MetaAutomation starts with making automation failures actionable, maximizing the value of automation results, and continues by automating triage. MetaAutomation reduces the cost of fixing existing automation and ensures that automation helps your quality measurements and improvements, rather than hindering them.
Tuesday, October 20, 2015
Linear Check Steps are Good, but Hierarchical Steps are The Way of the Future
A check (what some call an “automated test”) has steps.
Typically, these steps are linear: first step 1, then step 2, then etc. That’s
useful, because now you know how the check does its thing, assuming you know
what the words describing the check steps mean.
If your software development team values communication, maybe
they’ve defined a Ubiquitous Language (UL) of terms that are meaningful to the
problem space that the product addresses and meaningful to all team members.
The steps of the check document what it does, so define
simple steps for the check using terms of your UL. If the steps are too
granular for your UL terms, then lump the linear steps together until your
steps are expressed with your UL.
Now the check steps use UL, and that’s good, but what
happens inside each of those steps? If you lumped steps together to make a
linear list of steps, each of which has a meaning in your UL, the steps
themselves aren’t trivial. What goes on inside the step? It’s documented in
code somewhere, but not generally available to the team. What if the step
changes subtly, so that the steps work together in a sequence for different
test cases? This happens; been there, done that.
Hierarchical check steps avoid these problems, and greatly
improve communication around the team. With MetaAutomation, the check steps are
self-documenting in the original hierarchy with results “pass,” “fail,” or “blocked.”
The customer of the check results does not always want to drill down to the
child steps, but (s)he always has that option, and it would be quick and easy
I’ll make a more concrete example of the value of hierarchical
steps and drill-down capability:
I live in north Seattle. Suppose I want to visit my brother
near Boston. Suppose further I’m afraid of flying, and I want to drive a car.
I go to Bing maps, type in the addresses, and presto!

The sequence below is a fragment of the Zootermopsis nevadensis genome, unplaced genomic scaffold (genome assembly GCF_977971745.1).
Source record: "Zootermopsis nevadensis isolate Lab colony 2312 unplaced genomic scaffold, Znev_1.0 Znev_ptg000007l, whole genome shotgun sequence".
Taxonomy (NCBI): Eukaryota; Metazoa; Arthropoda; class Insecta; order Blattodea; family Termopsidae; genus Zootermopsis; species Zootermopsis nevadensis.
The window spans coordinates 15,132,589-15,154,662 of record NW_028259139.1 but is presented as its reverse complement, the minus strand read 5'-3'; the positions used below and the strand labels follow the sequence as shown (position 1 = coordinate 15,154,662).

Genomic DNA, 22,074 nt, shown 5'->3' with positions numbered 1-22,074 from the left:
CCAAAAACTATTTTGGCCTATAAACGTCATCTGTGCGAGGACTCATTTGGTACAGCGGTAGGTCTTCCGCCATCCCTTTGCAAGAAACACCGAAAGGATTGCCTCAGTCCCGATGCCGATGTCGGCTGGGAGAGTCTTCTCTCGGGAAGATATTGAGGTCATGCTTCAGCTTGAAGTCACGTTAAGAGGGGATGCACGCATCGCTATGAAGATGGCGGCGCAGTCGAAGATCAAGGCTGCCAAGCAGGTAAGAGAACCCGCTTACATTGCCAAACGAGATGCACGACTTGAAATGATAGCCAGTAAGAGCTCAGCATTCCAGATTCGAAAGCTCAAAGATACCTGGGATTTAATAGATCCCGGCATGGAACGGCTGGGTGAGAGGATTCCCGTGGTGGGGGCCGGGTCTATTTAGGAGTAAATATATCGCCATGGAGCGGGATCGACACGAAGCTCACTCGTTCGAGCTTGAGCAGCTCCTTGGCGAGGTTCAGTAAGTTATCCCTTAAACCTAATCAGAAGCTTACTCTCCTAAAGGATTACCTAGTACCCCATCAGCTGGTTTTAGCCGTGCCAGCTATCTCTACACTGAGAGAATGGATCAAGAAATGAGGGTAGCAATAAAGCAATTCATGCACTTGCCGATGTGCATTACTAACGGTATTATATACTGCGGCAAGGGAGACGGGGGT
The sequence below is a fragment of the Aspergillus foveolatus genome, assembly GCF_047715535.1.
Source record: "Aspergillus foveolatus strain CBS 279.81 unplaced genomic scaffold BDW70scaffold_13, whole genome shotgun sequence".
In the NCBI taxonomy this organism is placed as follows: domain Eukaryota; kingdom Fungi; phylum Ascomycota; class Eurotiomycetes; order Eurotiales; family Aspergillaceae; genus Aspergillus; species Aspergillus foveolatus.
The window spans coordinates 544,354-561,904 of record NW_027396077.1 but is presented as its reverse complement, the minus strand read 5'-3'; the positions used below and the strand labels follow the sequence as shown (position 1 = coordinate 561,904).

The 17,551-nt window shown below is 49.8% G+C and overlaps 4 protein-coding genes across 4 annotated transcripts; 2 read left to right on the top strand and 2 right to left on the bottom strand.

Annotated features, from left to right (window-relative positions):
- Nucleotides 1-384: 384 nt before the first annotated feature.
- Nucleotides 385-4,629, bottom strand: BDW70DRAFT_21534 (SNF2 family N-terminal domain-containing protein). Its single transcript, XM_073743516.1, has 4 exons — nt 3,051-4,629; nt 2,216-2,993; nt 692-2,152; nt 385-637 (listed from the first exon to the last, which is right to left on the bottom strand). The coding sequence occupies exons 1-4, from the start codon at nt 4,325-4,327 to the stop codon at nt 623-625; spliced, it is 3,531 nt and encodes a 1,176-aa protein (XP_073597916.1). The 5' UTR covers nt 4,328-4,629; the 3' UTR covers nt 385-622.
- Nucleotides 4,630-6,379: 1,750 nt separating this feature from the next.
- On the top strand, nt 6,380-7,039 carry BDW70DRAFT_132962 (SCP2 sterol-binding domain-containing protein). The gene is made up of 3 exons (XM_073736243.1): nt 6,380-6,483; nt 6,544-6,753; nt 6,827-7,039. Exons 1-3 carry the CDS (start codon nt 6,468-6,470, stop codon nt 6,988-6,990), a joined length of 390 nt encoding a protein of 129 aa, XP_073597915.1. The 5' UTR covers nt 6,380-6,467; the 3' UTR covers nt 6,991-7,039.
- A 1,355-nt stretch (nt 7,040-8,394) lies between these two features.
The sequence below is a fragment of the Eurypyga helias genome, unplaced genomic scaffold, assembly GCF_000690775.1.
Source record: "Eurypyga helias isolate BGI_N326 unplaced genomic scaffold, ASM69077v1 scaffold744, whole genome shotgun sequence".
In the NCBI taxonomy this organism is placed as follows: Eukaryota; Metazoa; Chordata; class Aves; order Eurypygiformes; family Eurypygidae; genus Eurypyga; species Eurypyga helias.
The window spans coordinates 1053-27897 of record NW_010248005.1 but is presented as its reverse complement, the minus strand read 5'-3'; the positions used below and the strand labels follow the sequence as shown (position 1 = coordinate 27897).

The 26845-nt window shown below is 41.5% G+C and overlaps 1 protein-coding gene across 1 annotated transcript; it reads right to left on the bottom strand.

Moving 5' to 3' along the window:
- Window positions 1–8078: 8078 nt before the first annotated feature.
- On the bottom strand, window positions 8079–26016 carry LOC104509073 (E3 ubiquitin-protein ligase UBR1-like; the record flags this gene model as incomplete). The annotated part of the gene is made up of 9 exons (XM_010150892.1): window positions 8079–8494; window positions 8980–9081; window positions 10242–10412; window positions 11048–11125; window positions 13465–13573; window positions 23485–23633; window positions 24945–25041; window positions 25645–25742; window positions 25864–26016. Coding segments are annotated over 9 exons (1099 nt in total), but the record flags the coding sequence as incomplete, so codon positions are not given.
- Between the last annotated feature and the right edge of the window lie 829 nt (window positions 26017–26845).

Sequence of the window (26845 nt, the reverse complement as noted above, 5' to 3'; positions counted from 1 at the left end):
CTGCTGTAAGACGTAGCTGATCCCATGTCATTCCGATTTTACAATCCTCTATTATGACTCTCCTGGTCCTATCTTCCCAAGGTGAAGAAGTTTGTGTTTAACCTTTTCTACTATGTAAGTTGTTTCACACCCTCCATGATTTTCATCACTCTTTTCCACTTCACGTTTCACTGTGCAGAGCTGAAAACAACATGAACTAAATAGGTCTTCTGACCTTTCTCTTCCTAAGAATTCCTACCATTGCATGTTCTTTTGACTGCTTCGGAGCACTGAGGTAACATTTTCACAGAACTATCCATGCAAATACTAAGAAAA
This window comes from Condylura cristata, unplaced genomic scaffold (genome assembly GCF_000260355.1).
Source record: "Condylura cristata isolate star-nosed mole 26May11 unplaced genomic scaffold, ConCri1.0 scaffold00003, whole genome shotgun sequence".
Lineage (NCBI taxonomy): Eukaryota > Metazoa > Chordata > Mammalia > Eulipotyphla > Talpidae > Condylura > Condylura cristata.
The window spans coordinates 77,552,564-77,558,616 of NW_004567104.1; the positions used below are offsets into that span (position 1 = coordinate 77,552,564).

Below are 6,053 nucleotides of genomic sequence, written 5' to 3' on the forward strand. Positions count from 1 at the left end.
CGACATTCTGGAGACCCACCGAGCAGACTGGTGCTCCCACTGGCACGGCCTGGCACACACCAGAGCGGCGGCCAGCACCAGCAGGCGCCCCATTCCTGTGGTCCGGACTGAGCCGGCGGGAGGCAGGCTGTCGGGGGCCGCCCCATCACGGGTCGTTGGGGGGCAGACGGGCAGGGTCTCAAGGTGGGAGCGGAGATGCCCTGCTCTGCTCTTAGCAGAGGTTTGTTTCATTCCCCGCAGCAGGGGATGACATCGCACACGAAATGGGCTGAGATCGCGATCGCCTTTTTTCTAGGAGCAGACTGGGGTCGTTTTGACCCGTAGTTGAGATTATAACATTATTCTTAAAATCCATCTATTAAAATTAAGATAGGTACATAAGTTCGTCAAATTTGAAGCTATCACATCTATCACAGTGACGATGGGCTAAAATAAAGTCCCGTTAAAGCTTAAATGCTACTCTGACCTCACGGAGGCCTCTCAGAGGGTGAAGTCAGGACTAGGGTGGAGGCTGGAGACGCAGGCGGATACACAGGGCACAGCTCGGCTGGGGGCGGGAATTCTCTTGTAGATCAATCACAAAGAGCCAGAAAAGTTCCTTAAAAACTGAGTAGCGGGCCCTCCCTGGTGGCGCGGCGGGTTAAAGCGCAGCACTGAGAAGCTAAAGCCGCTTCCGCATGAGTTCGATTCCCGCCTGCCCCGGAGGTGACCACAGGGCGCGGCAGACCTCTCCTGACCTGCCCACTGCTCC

But, there are 40 linear steps to get there, and I presume
that they’re all correct, but most of them are not even close to being in the
domain language of driving a car for that distance. For example, step 8 is “Take
ramp right and follow signs for I-5 South.” If someone asked me “How do I drive
to Boston?” and I replied something including “Take ramp right and follow signs
for I-5 South” the person would make excuses and go ask someone else.
No, the domain language for driving to my brother’s house
includes terms like this:
1.Do you know how to get to I-5? OK, then
2.Take I-5 South to I-90
3.Take I-90 East to eastern Massachusetts
4.I-95 North to Melrose
5.…(several more steps)
There are 7 linear steps total. But, there’s a problem with
step 3: Are we really taking the shortest, most optimized route? If yes, take
I-94 through North Dakota. If doing the more obvious, take I-90 through South
Dakota. Which is it? This could be important if the car breaks down and help is
If the driving steps are hierarchical, the customer of that
information (the person consuming the directions) has choices: the default view
of the steps shows the 7 top-level steps, the same steps as if they were just
linear. But, all the information
about driving to Boston is there, not just the broad steps.
With hierarchical information, the customer can drill down at
step 3 to discover that the most optimized route means getting off I-90 at
Billings Montana to take I-94 instead through Custer, Bighorn, etc. and stay on
I-94 all the way east to Tomah Wisconsin. If one were driving the route, or if
you got the call that the driver is lost or broken down, that would be
Back to software quality:
If a check fails, having the hierarchical information could
make the difference between the need to reproduce the problem (if that’s even
possible, which in some cases it’s not) and debug through, or having all the
information one needs to enter a bug, fix the problem, or write it off as an
external transient timing issue (race condition). The hierarchical information
makes Smart Retry (a pattern of MetaAutomation) possible because it will make
it clear whether a problem is reproduced or unique, external or owned by the
Hierarchical check steps gives the team the flexibility to
use UL terms whenever possible so the whole team benefits from knowing what’s going
on with the product, and at the same time have child steps that are finely granular
to reflect exactly how the product is being driven, or exactly what the value
of a parameter is, or what the result is from some instrumentation etc.
Hierarchical check steps also record performance data for
all of the steps, so if a step is running slow, the customer can always drill
down to discover which child step is running long.
Performance data in line with the most granular steps is
recorded every time those steps are run, so analysis over time can uncover
performance limits and trends.
As software gets ever more important in our lives, and more
complex at the same time, a better solution for recording and communicating
quality is inevitable.